We routinely see media sharing false information and if it appears to be an innocent mistake, we first give them an opportunity to correct their own mistake. Last month, the Kansas City Business Journal inaccurately stated that Johnson County accounted for 34 percent of the property tax paid in Kansas, with Sedgwick County in second place and paying 17 percent of the state’s total property tax. We shared Department of Revenue data with the Business Journal showing their reporting to be wildly inaccurate and even had a KDOR official send them confirmation of the accurate numbers. Unfortunately, Editor Brian Kaberline declines to set the record straight, so we must do so now.
Johnson County property tax accounted for only paid 24 percent of the total and Sedgwick County contributed 12 percent, not 34 percent and 17 percent, respectively, as reported. It’s impossible to say why the KCBJ numbers were so far off because they declined to share their calculations, but it could be something as as simple as grossly understating the $4.359 billion in total property taxes paid.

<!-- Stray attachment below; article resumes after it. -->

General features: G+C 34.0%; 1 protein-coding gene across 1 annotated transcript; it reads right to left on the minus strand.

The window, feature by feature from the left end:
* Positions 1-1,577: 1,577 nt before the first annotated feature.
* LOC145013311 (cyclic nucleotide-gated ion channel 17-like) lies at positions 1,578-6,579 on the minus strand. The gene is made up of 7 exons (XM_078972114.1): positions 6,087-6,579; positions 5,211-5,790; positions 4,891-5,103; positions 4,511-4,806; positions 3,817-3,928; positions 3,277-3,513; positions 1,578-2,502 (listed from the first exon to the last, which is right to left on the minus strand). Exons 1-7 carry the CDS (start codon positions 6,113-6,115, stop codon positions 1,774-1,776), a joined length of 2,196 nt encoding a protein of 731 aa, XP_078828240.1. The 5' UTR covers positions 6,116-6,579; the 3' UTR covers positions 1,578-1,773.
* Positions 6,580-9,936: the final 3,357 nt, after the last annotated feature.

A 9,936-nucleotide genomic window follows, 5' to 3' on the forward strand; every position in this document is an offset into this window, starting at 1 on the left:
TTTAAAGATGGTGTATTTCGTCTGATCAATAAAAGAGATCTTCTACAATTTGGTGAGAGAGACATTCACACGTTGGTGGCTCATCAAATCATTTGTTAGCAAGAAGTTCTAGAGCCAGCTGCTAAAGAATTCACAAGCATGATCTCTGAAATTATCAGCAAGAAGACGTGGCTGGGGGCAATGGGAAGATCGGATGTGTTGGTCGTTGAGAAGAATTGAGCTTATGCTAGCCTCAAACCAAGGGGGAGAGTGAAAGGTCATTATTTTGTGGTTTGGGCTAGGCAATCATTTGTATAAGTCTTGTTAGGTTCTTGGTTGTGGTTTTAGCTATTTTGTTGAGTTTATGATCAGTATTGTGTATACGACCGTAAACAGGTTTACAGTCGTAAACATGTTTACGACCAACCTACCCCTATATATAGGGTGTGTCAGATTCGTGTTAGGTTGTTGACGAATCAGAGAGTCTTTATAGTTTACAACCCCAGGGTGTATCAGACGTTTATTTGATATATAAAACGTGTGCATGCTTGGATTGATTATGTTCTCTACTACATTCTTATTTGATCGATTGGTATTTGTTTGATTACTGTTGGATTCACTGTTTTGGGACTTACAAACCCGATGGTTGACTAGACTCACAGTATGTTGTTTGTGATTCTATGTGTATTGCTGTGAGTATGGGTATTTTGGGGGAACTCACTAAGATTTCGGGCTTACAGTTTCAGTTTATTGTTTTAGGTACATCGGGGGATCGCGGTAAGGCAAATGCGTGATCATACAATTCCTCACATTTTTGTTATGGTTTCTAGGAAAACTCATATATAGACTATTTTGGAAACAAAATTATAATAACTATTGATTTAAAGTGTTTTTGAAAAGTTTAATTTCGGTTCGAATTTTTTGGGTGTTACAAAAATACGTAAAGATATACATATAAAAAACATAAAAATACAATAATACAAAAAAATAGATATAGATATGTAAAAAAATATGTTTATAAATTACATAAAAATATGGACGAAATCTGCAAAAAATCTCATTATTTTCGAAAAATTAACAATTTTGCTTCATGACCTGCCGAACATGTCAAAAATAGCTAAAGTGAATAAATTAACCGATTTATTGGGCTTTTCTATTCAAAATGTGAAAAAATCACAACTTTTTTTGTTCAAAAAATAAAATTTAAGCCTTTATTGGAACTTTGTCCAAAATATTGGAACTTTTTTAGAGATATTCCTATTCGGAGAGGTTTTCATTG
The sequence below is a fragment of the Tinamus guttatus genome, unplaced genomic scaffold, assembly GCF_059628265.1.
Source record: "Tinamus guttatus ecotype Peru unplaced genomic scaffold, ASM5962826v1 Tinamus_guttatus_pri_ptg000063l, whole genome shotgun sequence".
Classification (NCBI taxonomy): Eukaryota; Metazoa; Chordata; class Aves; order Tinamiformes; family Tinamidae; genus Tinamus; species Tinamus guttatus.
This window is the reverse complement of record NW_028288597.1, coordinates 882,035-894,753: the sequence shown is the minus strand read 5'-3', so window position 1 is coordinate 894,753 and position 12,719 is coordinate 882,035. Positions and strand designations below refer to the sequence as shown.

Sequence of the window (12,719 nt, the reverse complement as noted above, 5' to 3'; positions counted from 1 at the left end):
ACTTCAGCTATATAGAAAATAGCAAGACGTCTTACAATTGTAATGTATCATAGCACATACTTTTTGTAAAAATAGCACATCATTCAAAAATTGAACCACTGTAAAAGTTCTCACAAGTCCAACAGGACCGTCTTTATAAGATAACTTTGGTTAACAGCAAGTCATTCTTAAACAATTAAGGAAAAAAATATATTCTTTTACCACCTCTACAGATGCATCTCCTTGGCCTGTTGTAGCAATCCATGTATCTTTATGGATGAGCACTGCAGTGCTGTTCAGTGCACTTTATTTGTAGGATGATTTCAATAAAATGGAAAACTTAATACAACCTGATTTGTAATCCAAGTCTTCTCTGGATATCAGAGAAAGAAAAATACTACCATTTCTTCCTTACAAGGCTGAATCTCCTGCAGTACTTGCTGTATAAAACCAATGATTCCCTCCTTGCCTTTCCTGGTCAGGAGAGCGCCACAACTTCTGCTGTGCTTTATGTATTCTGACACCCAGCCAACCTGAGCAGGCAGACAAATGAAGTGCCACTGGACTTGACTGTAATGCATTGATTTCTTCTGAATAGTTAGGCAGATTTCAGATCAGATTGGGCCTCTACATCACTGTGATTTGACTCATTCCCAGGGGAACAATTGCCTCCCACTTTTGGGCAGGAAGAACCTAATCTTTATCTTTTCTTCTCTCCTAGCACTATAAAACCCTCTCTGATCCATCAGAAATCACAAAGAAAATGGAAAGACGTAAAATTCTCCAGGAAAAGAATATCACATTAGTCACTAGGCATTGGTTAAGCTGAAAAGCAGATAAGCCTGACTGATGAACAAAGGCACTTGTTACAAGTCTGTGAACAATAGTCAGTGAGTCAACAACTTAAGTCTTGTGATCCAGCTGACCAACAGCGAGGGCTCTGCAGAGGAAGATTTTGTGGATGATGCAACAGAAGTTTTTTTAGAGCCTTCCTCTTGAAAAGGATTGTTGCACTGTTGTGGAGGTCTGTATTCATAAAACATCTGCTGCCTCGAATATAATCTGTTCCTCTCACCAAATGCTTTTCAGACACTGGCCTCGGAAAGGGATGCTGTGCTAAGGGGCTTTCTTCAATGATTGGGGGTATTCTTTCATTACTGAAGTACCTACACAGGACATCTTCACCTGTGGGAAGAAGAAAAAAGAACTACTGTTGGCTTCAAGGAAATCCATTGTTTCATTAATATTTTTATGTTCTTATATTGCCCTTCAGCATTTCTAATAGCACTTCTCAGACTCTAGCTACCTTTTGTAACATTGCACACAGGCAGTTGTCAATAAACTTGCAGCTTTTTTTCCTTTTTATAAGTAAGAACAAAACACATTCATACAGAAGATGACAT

Predictably, falsely reporting that Johnson County property tax was a third of all state property taxes led to multiple social media posts noting the unfairness of the situation, and that’s the real damage done by perpetuating bad information.
Johnson County residents do have a legitimate beef with local elected officials on their property taxes, as county and most city taxes have grown more than twice as fast as population and inflation combined. The solution, however, is to reduce city and county mill rates rather than ask citizens of other counties to pay more.
Everyone makes mistakes and when that happens, the best course of action is to admit the error and move on. I say this from personal experience. Honesty builds integrity and it also retracts misleading information that can have unintended consequences if left to stand.